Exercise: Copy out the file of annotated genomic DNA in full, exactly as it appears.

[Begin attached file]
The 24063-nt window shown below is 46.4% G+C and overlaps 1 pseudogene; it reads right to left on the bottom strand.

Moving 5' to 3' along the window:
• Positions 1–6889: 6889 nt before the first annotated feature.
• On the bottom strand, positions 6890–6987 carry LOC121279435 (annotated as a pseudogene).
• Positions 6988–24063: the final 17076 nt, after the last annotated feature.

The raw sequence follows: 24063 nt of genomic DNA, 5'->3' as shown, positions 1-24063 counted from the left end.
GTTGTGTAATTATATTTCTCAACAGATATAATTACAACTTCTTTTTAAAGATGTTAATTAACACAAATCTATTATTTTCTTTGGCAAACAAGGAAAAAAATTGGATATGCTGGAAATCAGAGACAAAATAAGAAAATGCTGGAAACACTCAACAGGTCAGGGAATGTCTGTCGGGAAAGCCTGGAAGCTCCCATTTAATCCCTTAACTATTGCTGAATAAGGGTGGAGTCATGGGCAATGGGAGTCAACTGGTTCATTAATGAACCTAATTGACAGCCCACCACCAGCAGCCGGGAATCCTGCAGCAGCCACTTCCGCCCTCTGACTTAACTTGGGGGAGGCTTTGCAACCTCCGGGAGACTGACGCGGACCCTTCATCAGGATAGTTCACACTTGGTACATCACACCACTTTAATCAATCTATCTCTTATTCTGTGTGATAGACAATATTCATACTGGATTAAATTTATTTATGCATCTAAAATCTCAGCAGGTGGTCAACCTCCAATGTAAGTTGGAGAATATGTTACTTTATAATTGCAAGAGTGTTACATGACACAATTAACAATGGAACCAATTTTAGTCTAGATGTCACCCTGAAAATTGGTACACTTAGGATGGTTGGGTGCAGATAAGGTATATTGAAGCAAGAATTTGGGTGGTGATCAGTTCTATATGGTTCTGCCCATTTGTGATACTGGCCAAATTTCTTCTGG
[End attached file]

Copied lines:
The 24063-nt window shown below is 46.4% G+C and overlaps 1 pseudogene; it reads right to left on the bottom strand.

Moving 5' to 3' along the window:
• Positions 1–6889: 6889 nt before the first annotated feature.
• On the bottom strand, positions 6890–6987 carry LOC121279435 (annotated as a pseudogene).
• Positions 6988–24063: the final 17076 nt, after the last annotated feature.

The raw sequence follows: 24063 nt of genomic DNA, 5'->3' as shown, positions 1-24063 counted from the left end.
GTTGTGTAATTATATTTCTCAACAGATATAATTACAACTTCTTTTTAAAGATGTTAATTAACACAAATCTATTATTTTCTTTGGCAAACAAGGAAAAAAATTGGATATGCTGGAAATCAGAGACAAAATAAGAAAATGCTGGAAACACTCAACAGGTCAGGGAATGTCTGTCGGGAAAGCCTGGAAGCTCCCATTTAATCCCTTAACTATTGCTGAATAAGGGTGGAGTCATGGGCAATGGGAGTCAACTGGTTCATTAATGAACCTAATTGACAGCCCACCACCAGCAGCCGGGAATCCTGCAGCAGCCACTTCCGCCCTCTGACTTAACTTGGGGGAGGCTTTGCAACCTCCGGGAGACTGACGCGGACCCTTCATCAGGATAGTTCACACTTGGTACATCACACCACTTTAATCAATCTATCTCTTATTCTGTGTGATAGACAATATTCATACTGGATTAAATTTATTTATGCATCTAAAATCTCAGCAGGTGGTCAACCTCCAATGTAAGTTGGAGAATATGTTACTTTATAATTGCAAGAGTGTTACATGACACAATTAACAATGGAACCAATTTTAGTCTAGATGTCACCCTGAAAATTGGTACACTTAGGATGGTTGGGTGCAGATAAGGTATATTGAAGCAAGAATTTGGGTGGTGATCAGTTCTATATGGTTCTGCCCATTTGTGATACTGGCCAAATTTCTTCTGG